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Route 66 - Arizona

Kingman, Arizona

View of old town Kingman, Arizona
Kingman 2014

Kingman, Arizona, was founded in 1882, when Arizona was only Arizona Territory. Situated in the Hualapai Valley between the Cerbat and Hualapai mountain ranges, Kingman is known for its very modest beginnings as a simple railroad siding near Beale's Springs in the Middleton Section along the newly-constructed route of the Atlantic and Pacific Railroad. The city of Kingman was named for Lewis Kingman, who surveyed along the Atlantic and Pacific Railroad's right-of-way between Needles, Ca., and Albuquerque, N.M. Lewis Kingman supervised the building of the railroad from Winslow, Ariz. to Beale's Springs, which is near the present location of the town of Kingman.
Kingman, Arizona is situated in the scenic Hualapai Valley between the Cerbat and Hualapai mountain ranges. Founded in 1882 as an Atlantic and Pacific Railroad town, the city was named for railroad surveyor Lewis Kingman. Christened as the Mohave County seat in 1887, it grew into an important supply and shipping center for miners and ranchers in western Arizona.

The commercial district that defined the town included the impressive Hotel Beale (319-327 Andy Devine Ave.), a two-story building built in 1899 of local stone and brick. In 1907, a substantial, stylish Mission Revival railroad depot was built after fires twice destroyed earlier, wood-and-concrete depots. That same year, the Hotel Brunswick (313-315 Andy Devine Ave.) was built to provide another lodging option.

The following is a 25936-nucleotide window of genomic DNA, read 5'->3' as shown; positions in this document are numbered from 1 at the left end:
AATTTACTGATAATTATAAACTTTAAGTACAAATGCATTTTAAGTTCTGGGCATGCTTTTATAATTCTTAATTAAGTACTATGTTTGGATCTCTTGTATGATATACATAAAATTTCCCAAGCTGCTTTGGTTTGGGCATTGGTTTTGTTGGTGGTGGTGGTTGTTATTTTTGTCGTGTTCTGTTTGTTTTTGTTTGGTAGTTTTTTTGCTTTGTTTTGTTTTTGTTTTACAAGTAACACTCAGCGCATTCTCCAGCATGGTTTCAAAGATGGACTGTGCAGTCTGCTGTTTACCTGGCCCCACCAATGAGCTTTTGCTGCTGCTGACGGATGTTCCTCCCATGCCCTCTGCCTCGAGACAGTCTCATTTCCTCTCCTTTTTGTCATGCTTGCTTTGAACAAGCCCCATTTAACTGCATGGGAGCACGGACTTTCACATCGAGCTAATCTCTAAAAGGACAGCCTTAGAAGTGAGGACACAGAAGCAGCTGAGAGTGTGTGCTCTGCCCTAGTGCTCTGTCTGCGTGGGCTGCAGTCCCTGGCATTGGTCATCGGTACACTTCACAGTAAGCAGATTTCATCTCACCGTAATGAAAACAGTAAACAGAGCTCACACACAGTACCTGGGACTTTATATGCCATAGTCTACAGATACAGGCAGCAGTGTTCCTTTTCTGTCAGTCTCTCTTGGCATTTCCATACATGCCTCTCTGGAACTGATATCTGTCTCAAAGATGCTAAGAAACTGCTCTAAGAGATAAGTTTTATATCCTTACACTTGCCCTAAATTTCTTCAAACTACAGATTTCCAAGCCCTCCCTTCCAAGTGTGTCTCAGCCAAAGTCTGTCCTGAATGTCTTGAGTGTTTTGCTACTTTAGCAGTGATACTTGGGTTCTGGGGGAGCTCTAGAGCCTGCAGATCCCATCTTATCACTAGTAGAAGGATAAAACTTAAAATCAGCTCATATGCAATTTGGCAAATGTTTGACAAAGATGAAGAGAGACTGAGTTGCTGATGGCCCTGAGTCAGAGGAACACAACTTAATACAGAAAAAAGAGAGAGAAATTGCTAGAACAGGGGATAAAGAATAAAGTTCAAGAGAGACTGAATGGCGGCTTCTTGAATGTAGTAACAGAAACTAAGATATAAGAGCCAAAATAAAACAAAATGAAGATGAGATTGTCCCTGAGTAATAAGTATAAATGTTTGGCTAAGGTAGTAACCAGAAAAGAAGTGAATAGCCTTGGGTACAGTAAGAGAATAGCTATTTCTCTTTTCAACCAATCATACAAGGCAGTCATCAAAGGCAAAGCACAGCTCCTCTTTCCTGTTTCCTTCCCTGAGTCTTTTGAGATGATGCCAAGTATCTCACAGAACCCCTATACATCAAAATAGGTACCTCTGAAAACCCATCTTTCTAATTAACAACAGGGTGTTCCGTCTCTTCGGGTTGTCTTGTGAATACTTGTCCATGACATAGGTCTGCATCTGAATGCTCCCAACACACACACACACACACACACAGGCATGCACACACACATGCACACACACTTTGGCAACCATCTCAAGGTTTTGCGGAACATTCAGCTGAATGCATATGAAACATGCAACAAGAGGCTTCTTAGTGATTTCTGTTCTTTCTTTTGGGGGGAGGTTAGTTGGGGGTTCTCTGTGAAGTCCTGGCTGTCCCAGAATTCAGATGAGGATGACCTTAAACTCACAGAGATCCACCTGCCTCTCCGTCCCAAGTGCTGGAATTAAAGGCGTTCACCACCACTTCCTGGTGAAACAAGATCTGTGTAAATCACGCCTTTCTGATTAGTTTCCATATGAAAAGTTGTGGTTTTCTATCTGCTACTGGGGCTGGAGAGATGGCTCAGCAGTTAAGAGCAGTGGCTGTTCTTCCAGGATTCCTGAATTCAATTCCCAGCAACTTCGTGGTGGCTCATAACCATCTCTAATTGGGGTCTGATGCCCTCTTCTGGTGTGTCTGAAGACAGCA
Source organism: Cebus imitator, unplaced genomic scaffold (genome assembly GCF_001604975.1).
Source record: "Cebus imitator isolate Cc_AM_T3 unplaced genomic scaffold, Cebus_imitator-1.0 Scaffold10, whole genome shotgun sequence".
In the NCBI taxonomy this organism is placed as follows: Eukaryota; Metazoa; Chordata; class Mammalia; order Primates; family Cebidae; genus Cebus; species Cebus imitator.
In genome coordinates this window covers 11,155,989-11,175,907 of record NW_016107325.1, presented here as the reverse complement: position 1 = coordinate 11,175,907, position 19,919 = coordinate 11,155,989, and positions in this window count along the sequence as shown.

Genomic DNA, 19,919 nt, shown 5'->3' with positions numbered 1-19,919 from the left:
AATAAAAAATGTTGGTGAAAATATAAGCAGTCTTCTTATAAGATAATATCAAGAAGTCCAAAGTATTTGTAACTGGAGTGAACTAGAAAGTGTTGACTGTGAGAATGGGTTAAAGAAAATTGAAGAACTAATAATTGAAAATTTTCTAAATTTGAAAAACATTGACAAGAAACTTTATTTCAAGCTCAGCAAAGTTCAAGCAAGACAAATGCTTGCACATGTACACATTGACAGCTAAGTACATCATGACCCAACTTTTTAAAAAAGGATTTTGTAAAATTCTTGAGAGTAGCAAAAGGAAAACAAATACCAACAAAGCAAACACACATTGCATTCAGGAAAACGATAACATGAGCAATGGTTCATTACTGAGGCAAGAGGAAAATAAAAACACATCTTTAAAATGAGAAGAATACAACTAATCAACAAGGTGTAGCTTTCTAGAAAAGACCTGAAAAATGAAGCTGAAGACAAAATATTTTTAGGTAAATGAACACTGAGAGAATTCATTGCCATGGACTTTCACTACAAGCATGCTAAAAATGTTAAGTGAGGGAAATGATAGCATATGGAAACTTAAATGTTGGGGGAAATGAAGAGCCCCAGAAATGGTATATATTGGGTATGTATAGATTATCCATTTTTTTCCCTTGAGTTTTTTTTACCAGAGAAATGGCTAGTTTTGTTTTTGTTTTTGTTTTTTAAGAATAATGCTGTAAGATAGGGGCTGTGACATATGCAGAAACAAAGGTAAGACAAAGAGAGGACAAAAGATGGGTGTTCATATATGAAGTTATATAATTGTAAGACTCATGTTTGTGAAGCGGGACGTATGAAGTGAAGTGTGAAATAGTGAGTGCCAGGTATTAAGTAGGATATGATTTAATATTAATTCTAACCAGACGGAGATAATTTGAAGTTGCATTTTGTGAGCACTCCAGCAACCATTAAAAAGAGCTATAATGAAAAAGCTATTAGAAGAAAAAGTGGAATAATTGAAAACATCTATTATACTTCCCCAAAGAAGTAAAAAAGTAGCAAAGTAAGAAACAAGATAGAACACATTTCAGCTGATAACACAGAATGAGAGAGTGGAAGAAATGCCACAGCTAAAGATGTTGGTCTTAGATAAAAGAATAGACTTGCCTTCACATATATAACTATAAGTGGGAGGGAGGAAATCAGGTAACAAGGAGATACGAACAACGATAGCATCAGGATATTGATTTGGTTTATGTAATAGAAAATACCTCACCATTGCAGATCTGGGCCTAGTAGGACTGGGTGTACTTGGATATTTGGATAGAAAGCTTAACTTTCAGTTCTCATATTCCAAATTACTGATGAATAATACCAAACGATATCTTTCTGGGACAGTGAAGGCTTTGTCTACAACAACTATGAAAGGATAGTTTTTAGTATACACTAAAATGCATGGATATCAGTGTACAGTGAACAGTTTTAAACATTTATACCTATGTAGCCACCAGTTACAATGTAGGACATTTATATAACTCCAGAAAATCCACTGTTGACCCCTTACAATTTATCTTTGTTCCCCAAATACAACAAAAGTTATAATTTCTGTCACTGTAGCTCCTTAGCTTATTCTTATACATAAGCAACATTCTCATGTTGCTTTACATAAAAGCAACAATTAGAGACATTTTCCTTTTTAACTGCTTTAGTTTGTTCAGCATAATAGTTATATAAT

Early businesses marketed goods and services to both local and visiting populations and thrived during Kingman’s first decades. Built in 1888 and doubled in size by 1908, the Luthy Block (409 Andy Devine Ave.) occupied a prominent corner location and became the retail anchor of the business district. In 1899, Ed Thompson’s Saloon (323 and 331 Andy Devine Ave.) joined the hotels as a place for locals and travelers to drink and socialize.

By the 1910s, roads and automobiles competed with the railroad for importance in Kingman. In 1914, the local section of the National Old Trails Road was officially marked through town. In a nod to the route’s significance, the owner of Ed Thompson’s Saloon renamed it Old Trails Saloon the same year.

With increased automobile traffic, Kingman’s commercial core expanded away from the depot along Front Street (later Andy Devine Ave.) to the east and west and Beale Street to the north. The Old Trails Garage (307 and 308 Andy Devine Ave.) was established on Front Street in 1915 and represents the changing commercial emphasis to automobile repairs and sales. It was the largest and most complete automobile service garage in Kingman for many years. The John Mulligan Building (301-305 Andy Devine Ave.) was built in 1922. Its concrete construction, horizontal bands, and Mission Revival parapet echoed the earlier Luthy Block and reflected local efforts to create a cohesive feel for the downtown district, partly to appeal to California-bound automobile tourists.